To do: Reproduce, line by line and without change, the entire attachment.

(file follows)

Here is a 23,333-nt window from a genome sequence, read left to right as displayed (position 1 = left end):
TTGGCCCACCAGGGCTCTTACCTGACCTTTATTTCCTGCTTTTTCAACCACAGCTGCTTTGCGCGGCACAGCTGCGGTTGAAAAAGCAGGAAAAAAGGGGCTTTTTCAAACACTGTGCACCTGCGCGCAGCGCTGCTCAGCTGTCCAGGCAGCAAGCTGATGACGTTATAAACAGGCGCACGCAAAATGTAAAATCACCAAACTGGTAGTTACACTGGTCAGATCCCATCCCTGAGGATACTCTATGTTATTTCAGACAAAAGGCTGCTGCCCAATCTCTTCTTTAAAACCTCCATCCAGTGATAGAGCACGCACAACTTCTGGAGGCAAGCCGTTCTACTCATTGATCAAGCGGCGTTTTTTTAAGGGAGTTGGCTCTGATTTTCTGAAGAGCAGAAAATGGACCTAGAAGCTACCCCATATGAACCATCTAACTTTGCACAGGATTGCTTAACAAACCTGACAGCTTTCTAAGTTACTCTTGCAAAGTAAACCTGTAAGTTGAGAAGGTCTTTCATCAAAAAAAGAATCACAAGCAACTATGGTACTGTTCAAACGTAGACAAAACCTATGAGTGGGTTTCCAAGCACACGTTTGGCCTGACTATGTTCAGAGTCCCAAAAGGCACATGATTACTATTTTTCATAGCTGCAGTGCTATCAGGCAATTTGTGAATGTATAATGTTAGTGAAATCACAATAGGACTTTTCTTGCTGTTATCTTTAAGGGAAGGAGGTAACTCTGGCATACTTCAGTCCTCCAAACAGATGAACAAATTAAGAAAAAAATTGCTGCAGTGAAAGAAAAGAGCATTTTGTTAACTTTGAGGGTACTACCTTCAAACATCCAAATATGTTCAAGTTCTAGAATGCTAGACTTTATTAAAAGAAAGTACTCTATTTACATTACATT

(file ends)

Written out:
Here is a 23,333-nt window from a genome sequence, read left to right as displayed (position 1 = left end):
TTGGCCCACCAGGGCTCTTACCTGACCTTTATTTCCTGCTTTTTCAACCACAGCTGCTTTGCGCGGCACAGCTGCGGTTGAAAAAGCAGGAAAAAAGGGGCTTTTTCAAACACTGTGCACCTGCGCGCAGCGCTGCTCAGCTGTCCAGGCAGCAAGCTGATGACGTTATAAACAGGCGCACGCAAAATGTAAAATCACCAAACTGGTAGTTACACTGGTCAGATCCCATCCCTGAGGATACTCTATGTTATTTCAGACAAAAGGCTGCTGCCCAATCTCTTCTTTAAAACCTCCATCCAGTGATAGAGCACGCACAACTTCTGGAGGCAAGCCGTTCTACTCATTGATCAAGCGGCGTTTTTTTAAGGGAGTTGGCTCTGATTTTCTGAAGAGCAGAAAATGGACCTAGAAGCTACCCCATATGAACCATCTAACTTTGCACAGGATTGCTTAACAAACCTGACAGCTTTCTAAGTTACTCTTGCAAAGTAAACCTGTAAGTTGAGAAGGTCTTTCATCAAAAAAAGAATCACAAGCAACTATGGTACTGTTCAAACGTAGACAAAACCTATGAGTGGGTTTCCAAGCACACGTTTGGCCTGACTATGTTCAGAGTCCCAAAAGGCACATGATTACTATTTTTCATAGCTGCAGTGCTATCAGGCAATTTGTGAATGTATAATGTTAGTGAAATCACAATAGGACTTTTCTTGCTGTTATCTTTAAGGGAAGGAGGTAACTCTGGCATACTTCAGTCCTCCAAACAGATGAACAAATTAAGAAAAAAATTGCTGCAGTGAAAGAAAAGAGCATTTTGTTAACTTTGAGGGTACTACCTTCAAACATCCAAATATGTTCAAGTTCTAGAATGCTAGACTTTATTAAAAGAAAGTACTCTATTTACATTACATT